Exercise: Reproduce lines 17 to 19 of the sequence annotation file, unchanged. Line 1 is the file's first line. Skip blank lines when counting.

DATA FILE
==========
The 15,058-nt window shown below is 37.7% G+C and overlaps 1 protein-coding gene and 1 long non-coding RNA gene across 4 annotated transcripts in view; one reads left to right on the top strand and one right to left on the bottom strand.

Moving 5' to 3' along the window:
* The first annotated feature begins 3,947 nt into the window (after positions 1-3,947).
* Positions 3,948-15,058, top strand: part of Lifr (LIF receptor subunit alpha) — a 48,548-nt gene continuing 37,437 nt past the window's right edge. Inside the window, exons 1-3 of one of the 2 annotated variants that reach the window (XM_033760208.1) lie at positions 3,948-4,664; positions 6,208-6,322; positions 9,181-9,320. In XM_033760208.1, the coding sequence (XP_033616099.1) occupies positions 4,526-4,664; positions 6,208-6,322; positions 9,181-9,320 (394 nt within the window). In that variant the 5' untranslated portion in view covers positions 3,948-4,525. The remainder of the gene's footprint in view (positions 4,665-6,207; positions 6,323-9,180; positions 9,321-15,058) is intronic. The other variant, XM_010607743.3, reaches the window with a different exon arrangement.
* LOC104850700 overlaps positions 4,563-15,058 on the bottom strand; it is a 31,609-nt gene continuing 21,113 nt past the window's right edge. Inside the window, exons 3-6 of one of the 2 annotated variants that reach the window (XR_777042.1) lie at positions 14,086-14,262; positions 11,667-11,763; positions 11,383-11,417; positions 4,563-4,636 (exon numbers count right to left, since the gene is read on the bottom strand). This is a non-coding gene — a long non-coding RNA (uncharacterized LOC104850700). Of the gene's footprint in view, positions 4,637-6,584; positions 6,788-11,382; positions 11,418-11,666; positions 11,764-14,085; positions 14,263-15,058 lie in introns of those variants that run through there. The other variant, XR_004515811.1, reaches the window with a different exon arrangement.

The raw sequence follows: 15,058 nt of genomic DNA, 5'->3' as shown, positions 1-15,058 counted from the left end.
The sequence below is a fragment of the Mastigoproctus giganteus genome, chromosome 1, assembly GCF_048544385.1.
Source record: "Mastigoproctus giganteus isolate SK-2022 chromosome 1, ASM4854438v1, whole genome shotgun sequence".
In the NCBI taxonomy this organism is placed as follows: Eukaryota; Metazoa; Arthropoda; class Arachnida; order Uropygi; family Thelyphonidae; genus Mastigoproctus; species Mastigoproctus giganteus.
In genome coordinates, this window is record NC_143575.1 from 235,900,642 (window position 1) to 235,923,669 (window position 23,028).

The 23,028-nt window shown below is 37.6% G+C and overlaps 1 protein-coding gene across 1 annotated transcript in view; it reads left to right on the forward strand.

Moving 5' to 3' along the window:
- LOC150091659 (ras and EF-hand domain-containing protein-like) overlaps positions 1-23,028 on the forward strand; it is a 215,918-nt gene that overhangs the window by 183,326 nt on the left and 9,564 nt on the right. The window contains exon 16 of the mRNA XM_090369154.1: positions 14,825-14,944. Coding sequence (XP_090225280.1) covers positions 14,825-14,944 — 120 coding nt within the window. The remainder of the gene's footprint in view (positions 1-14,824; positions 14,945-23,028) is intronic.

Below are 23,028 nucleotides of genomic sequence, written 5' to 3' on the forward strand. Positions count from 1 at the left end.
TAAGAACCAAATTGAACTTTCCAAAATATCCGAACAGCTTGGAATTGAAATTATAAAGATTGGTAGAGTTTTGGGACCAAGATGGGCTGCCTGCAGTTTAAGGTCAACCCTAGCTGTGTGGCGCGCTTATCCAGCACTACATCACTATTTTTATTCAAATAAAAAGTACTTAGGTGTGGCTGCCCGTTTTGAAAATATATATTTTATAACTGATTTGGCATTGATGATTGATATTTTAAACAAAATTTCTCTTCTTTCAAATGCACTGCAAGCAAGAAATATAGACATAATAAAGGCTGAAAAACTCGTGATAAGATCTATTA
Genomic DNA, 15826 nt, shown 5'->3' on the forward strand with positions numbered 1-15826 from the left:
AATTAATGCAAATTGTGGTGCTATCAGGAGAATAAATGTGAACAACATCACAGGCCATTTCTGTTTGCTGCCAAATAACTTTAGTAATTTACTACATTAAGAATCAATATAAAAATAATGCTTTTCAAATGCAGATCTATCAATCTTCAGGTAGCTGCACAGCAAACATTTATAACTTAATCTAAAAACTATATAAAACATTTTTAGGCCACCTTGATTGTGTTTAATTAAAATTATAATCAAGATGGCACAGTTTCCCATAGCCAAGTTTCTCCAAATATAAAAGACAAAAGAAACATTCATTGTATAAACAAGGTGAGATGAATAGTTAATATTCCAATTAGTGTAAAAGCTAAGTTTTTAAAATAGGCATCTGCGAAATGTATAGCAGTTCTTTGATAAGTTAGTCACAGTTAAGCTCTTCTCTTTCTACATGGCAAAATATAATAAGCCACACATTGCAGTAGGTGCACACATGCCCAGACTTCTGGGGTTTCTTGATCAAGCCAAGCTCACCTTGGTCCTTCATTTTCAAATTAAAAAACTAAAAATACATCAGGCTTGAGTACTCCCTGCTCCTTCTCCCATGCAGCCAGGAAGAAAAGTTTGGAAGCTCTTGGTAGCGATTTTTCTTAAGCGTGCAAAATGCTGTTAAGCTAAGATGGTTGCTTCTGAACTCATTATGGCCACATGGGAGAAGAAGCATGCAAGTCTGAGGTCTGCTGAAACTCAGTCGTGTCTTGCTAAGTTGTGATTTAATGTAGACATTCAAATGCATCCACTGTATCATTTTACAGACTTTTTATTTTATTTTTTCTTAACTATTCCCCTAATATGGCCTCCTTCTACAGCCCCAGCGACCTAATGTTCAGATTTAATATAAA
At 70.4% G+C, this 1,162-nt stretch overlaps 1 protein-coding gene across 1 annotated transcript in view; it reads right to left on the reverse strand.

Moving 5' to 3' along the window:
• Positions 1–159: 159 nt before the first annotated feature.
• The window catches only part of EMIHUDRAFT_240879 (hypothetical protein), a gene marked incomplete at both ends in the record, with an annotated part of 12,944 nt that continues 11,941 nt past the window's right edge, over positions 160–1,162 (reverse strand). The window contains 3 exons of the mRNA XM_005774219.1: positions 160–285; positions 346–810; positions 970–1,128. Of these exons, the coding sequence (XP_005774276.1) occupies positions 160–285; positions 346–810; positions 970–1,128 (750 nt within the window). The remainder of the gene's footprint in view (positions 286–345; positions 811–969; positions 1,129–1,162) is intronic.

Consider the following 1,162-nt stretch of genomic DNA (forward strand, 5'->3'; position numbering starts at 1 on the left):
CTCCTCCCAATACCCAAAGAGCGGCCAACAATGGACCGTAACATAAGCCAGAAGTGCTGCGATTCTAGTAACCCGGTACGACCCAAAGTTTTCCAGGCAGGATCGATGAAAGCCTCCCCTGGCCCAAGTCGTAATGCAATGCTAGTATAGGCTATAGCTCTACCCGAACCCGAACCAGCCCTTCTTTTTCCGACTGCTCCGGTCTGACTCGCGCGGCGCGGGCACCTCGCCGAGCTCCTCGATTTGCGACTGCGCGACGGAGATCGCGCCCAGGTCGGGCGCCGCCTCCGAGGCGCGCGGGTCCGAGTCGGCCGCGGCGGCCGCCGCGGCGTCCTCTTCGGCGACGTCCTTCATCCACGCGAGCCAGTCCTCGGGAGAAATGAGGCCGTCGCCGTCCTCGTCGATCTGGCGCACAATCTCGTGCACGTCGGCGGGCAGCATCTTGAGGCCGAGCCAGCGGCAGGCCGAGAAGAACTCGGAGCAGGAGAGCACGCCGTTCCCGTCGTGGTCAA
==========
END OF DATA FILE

AATTAATGCAAATTGTGGTGCTATCAGGAGAATAAATGTGAACAACATCACAGGCCATTTCTGTTTGCTGCCAAATAACTTTAGTAATTTACTACATTAAGAATCAATATAAAAATAATGCTTTTCAAATGCAGATCTATCAATCTTCAGGTAGCTGCACAGCAAACATTTATAACTTAATCTAAAAACTATATAAAACATTTTTAGGCCACCTTGATTGTGTTTAATTAAAATTATAATCAAGATGGCACAGTTTCCCATAGCCAAGTTTCTCCAAATATAAAAGACAAAAGAAACATTCATTGTATAAACAAGGTGAGATGAATAGTTAATATTCCAATTAGTGTAAAAGCTAAGTTTTTAAAATAGGCATCTGCGAAATGTATAGCAGTTCTTTGATAAGTTAGTCACAGTTAAGCTCTTCTCTTTCTACATGGCAAAATATAATAAGCCACACATTGCAGTAGGTGCACACATGCCCAGACTTCTGGGGTTTCTTGATCAAGCCAAGCTCACCTTGGTCCTTCATTTTCAAATTAAAAAACTAAAAATACATCAGGCTTGAGTACTCCCTGCTCCTTCTCCCATGCAGCCAGGAAGAAAAGTTTGGAAGCTCTTGGTAGCGATTTTTCTTAAGCGTGCAAAATGCTGTTAAGCTAAGATGGTTGCTTCTGAACTCATTATGGCCACATGGGAGAAGAAGCATGCAAGTCTGAGGTCTGCTGAAACTCAGTCGTGTCTTGCTAAGTTGTGATTTAATGTAGACATTCAAATGCATCCACTGTATCATTTTACAGACTTTTTATTTTATTTTTTCTTAACTATTCCCCTAATATGGCCTCCTTCTACAGCCCCAGCGACCTAATGTTCAGATTTAATATAAA
At 70.4% G+C, this 1,162-nt stretch overlaps 1 protein-coding gene across 1 annotated transcript in view; it reads right to left on the reverse strand.

Moving 5' to 3' along the window: